Instead of letting it ride, Tee cajoled. He begged. I dressed up for one. Tee dressed up and had me take one. Bug wouldn’t do it.
Tee wouldn’t let it go.
(Allow me to step aside here for a minute and say that Tee is super-dad. He’s the dad that eats, dreams, and oozes dad-hood. He’s engaged and loving and patient and on board with Bug’s all-around development. He coaches Bug’s basketball team. He comes to all the parent-teacher conferences. He takes the kid camping and ice skating and makes him do his homework. He is the father everyone wishes they’d had so they wouldn’t have all their daddy issues. He’s also a fantastic co-parent.)
Okay. Back to it.
Tee bribed Bug to take the photo. Bribed him by saying the next time Bug stayed with him, Tee would buy him Pokemon cards.
Bug posed for the photo. Tee reminded him that it would be Friday before they stayed together again.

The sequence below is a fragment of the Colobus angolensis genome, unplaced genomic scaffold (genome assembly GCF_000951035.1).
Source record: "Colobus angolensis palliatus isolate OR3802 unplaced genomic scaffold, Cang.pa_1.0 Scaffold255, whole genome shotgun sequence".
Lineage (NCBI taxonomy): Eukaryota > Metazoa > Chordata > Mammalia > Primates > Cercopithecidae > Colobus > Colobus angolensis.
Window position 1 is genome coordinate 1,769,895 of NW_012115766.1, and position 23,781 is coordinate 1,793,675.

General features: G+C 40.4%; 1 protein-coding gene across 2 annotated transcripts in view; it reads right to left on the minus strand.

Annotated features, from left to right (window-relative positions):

Also? Tee made this same deal two weekends ago to convince Bug to go to a concert. Pokemon cards. Straight-up bribe.
It’s Tee’s issue, yes? His to deal with? If my son’s dad exchanges goodies for favors, not my problem, right?
When I picked up Bug from school after the party, the kid cracked into a dozen pieces. Sobbing. Wanted to go to Wal Mart. Said his daddy promised. Begged me to let him stay with his dad. Told me he didn’t like my house and he never wanted to stay with me ever again.
On our way out the door, the after-school care folks cheerfully reminded me of the potluck to be held the next day. Reminded? No, wait. Informed. For the first time. So, after working all day at my job and then volunteering in the classroom doing Rudolph Says with three dozen wired mini humans, I was to go home and cobble together some festive dish to take back to school in 13-1/2 hours?
“Remember, no nuts or pork! Thanks! We can’t wait!”